There’s a really curious duality to the C1′s drive and it doesn’t quite work out how you think it would. As a city car, it seems obvious that it’d be optimised for urban driving and less cooperative loping between cities, but it’s almost completely the opposite way round.
That’s not to say that it’s bad in the city – it’s not. The Citroen is easy to see out of, easy to park and doesn’t get upset over sleeping policemen. It’s just doesn’t drive as well as the best city cars. We found the front wheels lost grip in sharper turns or on mini roundabouts. It’s also not especially fond of poor road surfaces, which makes quite a din in the cabin.
It gets stranger on the fast, sweeping B-roads so beloved of performance cars. It’s actually perfectly capable at keeping up a good speed, but it feels nervous and doesn’t inspire confidence as you do. Give it a good turn into a fast bend and there’s a moment where the suspension acts like it’s very confused indeed, but it’s quickly gathered up and you’re off to the next one. If you have the confidence to drive through the wayward body control and can cope with the oddly weighted pedals, you’ll have a brilliant time.
Get out onto the motorway and it’s fairly impressive, though we’d hazard a guess that if lorries are overtaking you, you won’t enjoy the buffeting. Nor the road noise or wind noise, though you can at least enjoy a conversation without having to raise the voice too far.
The test car was equipped with the basic VTi 68 engine, a 1.0-litre, three-cylinder unit packing 68hp and 70lb ft. It’s a pretty eager unit but performance is probably best described as present – despite hauling only 855kg, it still takes over 14 seconds to hit 60mph from rest and has a top speed of just 99mph.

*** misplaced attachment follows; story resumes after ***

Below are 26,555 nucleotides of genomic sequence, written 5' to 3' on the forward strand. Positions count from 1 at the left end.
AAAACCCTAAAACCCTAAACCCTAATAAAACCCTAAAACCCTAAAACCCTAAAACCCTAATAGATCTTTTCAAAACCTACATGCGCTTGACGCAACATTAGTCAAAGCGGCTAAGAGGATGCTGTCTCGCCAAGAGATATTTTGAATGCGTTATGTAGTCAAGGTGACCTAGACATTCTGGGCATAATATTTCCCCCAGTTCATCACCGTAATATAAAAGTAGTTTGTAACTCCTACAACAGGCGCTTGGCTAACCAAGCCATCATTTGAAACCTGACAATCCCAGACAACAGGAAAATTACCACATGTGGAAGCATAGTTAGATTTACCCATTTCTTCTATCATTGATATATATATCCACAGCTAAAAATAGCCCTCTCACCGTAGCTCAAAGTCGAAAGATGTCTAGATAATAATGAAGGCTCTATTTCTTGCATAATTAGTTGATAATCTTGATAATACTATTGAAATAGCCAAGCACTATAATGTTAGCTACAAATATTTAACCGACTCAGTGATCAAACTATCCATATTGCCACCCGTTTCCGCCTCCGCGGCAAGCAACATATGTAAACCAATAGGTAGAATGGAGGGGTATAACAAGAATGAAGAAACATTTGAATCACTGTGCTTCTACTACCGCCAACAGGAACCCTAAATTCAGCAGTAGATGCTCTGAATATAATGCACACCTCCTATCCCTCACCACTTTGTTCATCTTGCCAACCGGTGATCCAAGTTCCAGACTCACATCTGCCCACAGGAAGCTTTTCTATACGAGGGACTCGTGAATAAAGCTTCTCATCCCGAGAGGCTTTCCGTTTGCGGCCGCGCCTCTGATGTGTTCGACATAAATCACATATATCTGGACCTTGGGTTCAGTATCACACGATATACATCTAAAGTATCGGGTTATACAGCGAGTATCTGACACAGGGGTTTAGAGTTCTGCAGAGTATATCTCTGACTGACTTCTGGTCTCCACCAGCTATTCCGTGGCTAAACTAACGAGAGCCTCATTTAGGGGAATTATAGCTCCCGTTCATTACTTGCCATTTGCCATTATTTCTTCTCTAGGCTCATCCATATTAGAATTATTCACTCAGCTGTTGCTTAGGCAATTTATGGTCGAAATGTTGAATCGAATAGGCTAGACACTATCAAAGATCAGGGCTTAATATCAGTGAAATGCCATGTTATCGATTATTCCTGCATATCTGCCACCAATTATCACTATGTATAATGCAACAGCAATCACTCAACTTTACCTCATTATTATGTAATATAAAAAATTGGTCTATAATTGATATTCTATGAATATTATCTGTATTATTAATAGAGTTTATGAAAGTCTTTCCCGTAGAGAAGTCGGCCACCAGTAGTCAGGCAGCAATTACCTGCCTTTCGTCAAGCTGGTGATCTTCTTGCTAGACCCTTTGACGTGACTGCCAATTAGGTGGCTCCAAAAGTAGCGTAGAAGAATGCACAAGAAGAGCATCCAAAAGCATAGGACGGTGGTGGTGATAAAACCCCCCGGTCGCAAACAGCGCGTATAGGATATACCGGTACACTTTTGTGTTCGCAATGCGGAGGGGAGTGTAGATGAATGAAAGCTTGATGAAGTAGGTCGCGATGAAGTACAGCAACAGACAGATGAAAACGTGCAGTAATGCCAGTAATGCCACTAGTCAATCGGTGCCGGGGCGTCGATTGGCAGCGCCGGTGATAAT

It’s actually the same engine you could find in the previous model with a few developmental tweaks – like stop/start – so if you’re trading into the new car from the old you’ll at least know exactly what you’re getting. It’s a bit of a noisy hector and the three-cylinder thrum is fairly divisive – either being engaging or obtrusive depending on your sonic point of view.
In this specification the Airscape returns an average 68.9mpg and 95g/km CO2. We didn’t get close to that, probably because of the time we spent on B-roads, but even so it seems optimistic. It was happy to report mid-to-low 60s most of the time, but largely didn’t touch 50mpg around town. If you’re resigned to a combined average of 55mpg, you may as well opt for the new generation 1.2 PureTech engine which isn’t significantly worse off in the economy stakes but gives better performance figures and more useful, low-down torque.
Value for Money
This is a bit of a skeleton in the Airscape’s closet. The C1 may be one of the UK’s cheaper cars to buy, but once you get that roof on the specification it gets pricey quickly. The basic car we tested – the Airscape Feel VTi 68 5 door – starts at £10,745 and by the time the options are added, we’re at £11,830.
However, aside from the 108 Top which is largely the same car, there’s no cheaper small convertible around at the moment – next cheapest is the FIAT 500C at over £1,500 more. It’s a genuinely tough call though as the Airscape’s roof, for us, adds more value than cost – and we’d suspect that it’ll hold its value better than the regular car too – but we’d prefer the car with the 1.2 engine and if forced into deciding between the engine and the sky, it’d be the engine every time. You may well disagree.
The city car sector is getting mean and, to stand out from the crowd, a car really needs an obvious selling point. There’s not really a more obvious selling point than an orange convertible roof, so Citroen wins that battle with its first shot.
Still, it wouldn’t be of any benefit unless the rest of the car is up to scratch and Citroen has – just – managed to make that brief too. It’s missing a little of the outright refinement offered by the Volkswagen-group triplets Up, Mii and Citigo, but it has a lighter and more stylish feel – it’s a lot of fun to be around.
If you can get over how the headlights look, it’s one that should make even the shortest of city car shortlists.
Rather look at rivals?
Take a look at our reviews of the Peugeot 108 and Toyota Aygo before committing to the Citroen. The Renault Twingo can be had with a similar retractable roof and the Volkswagen Up is arguably still the favourite car from the sector.